15:00 - 17:00 Session 3 - Random-intercept models with covariates - contextual effects, consequence of ignoring clustering, ...

DAY 2

10:00 - 12:00 Session 4 - Between and within-effects of level-1 covariates - pooled OLS models, random-effects models, between-effects models, within-effects models (fixed-effects models), hybrid-effects models, contextual-effects models (Mundlak formulation), Hausman endogeneity test, ...
12:00 - 12:45 Lunch
12:45 - 14:45 Session 5 - Random-coefficient models - cross-level interactions, variance functions (heteroskedasticity), …
14:45 - 15:00 Break
15:00 - 17:00 Session 6 - Growth-curve models - quadratic growth-curve model, including level-2 covariates, including multiple random coefficients, complex level-1 variation (heteroskedasticity), autocorrelated residuals, recentring time

The course will also describe popular multilevel modelling resources which participants can use to support their learning after the course (useful web sites, online course, software, discussion boards, email lists, books, ...).

Each new methodological development will be illustrated with applications to social science data sets. The course will consist of an approximately 2:1 mix of lectures and computer practicals using the Stata statistical software package (especially the -mixed- command). On completion of this course, participants should be able to apply multilevel models to their own data using Stata.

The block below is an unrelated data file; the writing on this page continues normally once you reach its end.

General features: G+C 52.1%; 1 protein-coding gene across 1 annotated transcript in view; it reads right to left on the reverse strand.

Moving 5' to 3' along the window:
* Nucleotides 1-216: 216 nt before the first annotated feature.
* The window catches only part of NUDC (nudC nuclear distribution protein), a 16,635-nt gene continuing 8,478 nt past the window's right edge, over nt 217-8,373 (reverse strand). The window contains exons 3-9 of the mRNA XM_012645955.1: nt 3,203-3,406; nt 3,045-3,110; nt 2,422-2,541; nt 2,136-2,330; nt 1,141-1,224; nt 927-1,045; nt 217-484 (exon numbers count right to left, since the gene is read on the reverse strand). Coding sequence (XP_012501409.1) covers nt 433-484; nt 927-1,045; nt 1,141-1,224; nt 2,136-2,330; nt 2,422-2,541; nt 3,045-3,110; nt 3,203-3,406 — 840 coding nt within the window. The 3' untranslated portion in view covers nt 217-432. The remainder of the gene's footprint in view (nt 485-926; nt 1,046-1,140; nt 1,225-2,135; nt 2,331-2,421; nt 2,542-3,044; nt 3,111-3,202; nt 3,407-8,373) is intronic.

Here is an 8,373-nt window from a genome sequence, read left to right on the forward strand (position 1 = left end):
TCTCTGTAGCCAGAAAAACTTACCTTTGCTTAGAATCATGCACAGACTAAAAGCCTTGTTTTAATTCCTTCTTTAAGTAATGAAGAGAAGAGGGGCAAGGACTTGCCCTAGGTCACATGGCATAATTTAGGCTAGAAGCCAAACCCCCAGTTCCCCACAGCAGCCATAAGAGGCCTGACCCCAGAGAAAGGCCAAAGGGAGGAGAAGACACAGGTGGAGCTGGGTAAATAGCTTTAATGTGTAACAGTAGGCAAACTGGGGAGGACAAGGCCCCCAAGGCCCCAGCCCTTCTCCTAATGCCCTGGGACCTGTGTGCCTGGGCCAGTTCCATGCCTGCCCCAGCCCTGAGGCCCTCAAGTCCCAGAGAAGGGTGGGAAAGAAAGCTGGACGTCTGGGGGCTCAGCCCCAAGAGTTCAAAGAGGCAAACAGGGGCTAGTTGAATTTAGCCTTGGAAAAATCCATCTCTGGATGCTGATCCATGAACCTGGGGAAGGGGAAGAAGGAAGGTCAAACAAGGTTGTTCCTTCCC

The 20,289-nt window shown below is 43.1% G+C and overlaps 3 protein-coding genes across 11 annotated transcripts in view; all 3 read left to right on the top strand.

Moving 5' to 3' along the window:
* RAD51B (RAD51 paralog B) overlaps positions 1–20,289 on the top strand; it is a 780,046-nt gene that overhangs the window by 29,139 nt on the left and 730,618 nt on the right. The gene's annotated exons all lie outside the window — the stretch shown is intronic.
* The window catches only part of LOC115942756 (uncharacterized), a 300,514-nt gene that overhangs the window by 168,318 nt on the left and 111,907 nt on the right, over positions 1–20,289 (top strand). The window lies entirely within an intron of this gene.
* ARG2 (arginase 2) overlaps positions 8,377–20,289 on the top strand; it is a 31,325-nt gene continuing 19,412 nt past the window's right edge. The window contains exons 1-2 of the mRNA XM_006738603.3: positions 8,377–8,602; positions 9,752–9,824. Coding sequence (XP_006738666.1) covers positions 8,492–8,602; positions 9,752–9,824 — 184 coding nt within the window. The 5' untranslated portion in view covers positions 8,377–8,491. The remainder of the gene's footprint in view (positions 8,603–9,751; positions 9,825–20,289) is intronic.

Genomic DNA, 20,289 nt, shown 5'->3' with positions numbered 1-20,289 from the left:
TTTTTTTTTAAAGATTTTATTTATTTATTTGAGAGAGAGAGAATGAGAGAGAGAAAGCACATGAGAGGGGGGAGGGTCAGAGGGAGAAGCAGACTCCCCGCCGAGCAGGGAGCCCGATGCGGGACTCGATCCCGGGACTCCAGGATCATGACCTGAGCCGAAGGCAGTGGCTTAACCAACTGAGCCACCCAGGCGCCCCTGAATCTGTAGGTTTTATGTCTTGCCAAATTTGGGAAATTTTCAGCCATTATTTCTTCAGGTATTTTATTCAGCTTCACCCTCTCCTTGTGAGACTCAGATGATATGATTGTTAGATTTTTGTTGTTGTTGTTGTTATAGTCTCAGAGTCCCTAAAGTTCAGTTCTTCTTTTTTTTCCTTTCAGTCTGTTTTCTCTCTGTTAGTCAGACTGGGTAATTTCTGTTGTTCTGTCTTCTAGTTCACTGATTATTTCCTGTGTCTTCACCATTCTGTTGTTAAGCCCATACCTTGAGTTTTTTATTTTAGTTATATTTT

Prerequisites: Participants must be familiar with estimating and interpreting multiple regression models to the level of knowledge obtained by completing Module 3 of the LEMMA online course (including the writing and interpretation of model equations, hypothesis testing and model selection, and the use and interpretation of dummy variables and interaction terms). No previous knowledge of Stata is assumed. However, participants are encouraged to familiarise themselves with Stata before the course by reading and, ideally, working through the Stata practical which accompanies Module 3 of the LEMMA online course.

Optional background reading: Duncan et al. (1998) provide a non-technical introduction (no equations) to multilevel modelling. Chapter 2 of Hox (2011) provides a more technical introduction.

Other details: Participants are expected to attend both days of the course. Please bring a memory stick so that you can take the course electronic materials away with you. While there is no dedicated time to analysing your own data, you are welcome to apply what you have learnt on the course to your own data during the lunch and coffee breaks should you wish to do so. The instructor will be around for some of this time and is happy to discuss your research with you and in particular to answer questions relating to carrying out multilevel modelling in your own research.

Refreshments: As this is a free course, lunch and coffee are not provided. However, there are various cafes close to the computer lab where you can purchase refreshments.

Contact: Please email George Leckie (g.leckie@bristol.ac.uk) if you have any queries about the course.